How NYC Dialectical Behavior Therapy Helps Patients Recover From Destructive Lives

By Joyce Sanders

There have always been members in any society that display behaviour that are deemed destructive and disruptive. Many of these people are suicidal, others harm themselves regularly and many others suffer from severe mood disorders. Unfortunately, society often shun these sufferers, thinking them mad or anti social. It is true, however, that they can be diagnosed and treated. In NYC dialectical behavior therapy has helped many mentally ill patients to once again enjoy life.

This treatment techniques was first developed by Marsha Linehan from the University of Washington. Its original purpose was to treat people with borderline personality disorders and those that are chronically suicidal. It soon became clear, however, that the techniques could also be used in the treatment of many other disorders, including eating and mood disorders. Survivors of sexual abuse and those inclined to harm themselves have also been treated successfully.

DBT is a fusion of standard cognitive techniques that are used to help patients regulate their emotions. However, these techniques are augmented by further methods derived from meditative Buddhist practices. Patients are introduced to the concepts of distress tolerance, mental awareness and acceptance. Clinical tests have shown that this combination of treatment techniques produce extremely positive results with fewer patients attempting suicide or self harm and a much lower drop out rate from treatment programs.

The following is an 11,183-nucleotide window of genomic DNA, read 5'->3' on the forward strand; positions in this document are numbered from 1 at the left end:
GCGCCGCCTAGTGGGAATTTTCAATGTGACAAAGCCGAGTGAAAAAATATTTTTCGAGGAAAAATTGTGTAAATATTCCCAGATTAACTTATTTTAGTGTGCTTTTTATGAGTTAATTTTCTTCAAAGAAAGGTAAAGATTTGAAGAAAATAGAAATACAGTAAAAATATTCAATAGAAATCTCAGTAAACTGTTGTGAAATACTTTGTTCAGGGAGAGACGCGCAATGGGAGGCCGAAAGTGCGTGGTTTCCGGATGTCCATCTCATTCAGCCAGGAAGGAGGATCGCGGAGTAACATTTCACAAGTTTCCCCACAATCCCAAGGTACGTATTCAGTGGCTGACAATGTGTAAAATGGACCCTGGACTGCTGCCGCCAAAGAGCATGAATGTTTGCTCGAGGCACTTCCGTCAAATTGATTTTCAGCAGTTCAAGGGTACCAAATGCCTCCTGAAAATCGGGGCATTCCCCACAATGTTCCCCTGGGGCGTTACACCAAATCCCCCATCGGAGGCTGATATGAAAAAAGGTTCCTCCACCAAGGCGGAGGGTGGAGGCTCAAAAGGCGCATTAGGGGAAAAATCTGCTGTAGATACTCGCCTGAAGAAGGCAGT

There are two main components to a DBT treatment program. The first is individual psychotherapy sessions once a week. During these sessions the patient is taught techniques to help him take control of his emotional state, to react to stressful situations in a positive manner and to devise ways in which to make life worth living. Patients are also encouraged to examine the causes of the destructive behavioural patterns.

The second components of DBT is weekly group sessions. Sessions generally last two and a half hours. Patients are encouraged to interact with each other and to share their emotions. Patients are also equipped with skills on coping with coping with distress, regulating and controlling their emotions and how to face reality. A high emphasis is also placed on teaching patients to develop effective interpersonal skills.

Treatment programs are not scheduled for specific periods. Each patient progress at the pace that is comfortable to him. Typically, however, patients need to be part of a formal treatment program for at least six months. In some cases it can be significantly longer, especially if the patient is not motivated to succeed. Patients that recognize the fact that they have a problem progress much quicker.

DBT has some critics too. They say that therapists design their programs to deal with a single disorder. This will not produce results, they say, because most patients suffer from a number of disorders that must all be treated simultaneously. Critics also lament the fact that no research is conducted to follow up the progress of patients that have completed treatment programs.

People suffering from mental disorders used be be scorned by society. They were described as mad, disturbed or plain stupid. Thankfully, programs such as DBT can help such patients to regain fulfilling and productive lives.

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